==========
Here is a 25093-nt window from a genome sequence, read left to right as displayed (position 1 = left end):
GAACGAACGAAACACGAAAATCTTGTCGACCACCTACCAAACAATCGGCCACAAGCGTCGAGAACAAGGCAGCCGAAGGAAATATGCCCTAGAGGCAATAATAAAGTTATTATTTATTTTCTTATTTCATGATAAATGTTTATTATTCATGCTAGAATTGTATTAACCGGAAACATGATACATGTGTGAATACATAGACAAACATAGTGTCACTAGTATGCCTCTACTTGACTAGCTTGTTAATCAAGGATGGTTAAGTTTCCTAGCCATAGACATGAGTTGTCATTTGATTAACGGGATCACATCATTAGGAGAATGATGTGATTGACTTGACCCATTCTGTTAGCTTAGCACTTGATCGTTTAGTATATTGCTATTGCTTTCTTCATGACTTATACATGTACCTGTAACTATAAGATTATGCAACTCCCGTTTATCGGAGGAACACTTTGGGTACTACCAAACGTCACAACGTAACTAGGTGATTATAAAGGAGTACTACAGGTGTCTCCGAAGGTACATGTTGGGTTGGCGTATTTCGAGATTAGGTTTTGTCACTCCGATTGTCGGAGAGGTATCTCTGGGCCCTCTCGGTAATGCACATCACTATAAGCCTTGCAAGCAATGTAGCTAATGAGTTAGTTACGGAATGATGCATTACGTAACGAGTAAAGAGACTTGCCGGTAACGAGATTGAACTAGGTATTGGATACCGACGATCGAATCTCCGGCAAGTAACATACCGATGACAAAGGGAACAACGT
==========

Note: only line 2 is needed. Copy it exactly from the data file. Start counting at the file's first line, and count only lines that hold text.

GAACGAACGAAACACGAAAATCTTGTCGACCACCTACCAAACAATCGGCCACAAGCGTCGAGAACAAGGCAGCCGAAGGAAATATGCCCTAGAGGCAATAATAAAGTTATTATTTATTTTCTTATTTCATGATAAATGTTTATTATTCATGCTAGAATTGTATTAACCGGAAACATGATACATGTGTGAATACATAGACAAACATAGTGTCACTAGTATGCCTCTACTTGACTAGCTTGTTAATCAAGGATGGTTAAGTTTCCTAGCCATAGACATGAGTTGTCATTTGATTAACGGGATCACATCATTAGGAGAATGATGTGATTGACTTGACCCATTCTGTTAGCTTAGCACTTGATCGTTTAGTATATTGCTATTGCTTTCTTCATGACTTATACATGTACCTGTAACTATAAGATTATGCAACTCCCGTTTATCGGAGGAACACTTTGGGTACTACCAAACGTCACAACGTAACTAGGTGATTATAAAGGAGTACTACAGGTGTCTCCGAAGGTACATGTTGGGTTGGCGTATTTCGAGATTAGGTTTTGTCACTCCGATTGTCGGAGAGGTATCTCTGGGCCCTCTCGGTAATGCACATCACTATAAGCCTTGCAAGCAATGTAGCTAATGAGTTAGTTACGGAATGATGCATTACGTAACGAGTAAAGAGACTTGCCGGTAACGAGATTGAACTAGGTATTGGATACCGACGATCGAATCTCCGGCAAGTAACATACCGATGACAAAGGGAACAACGT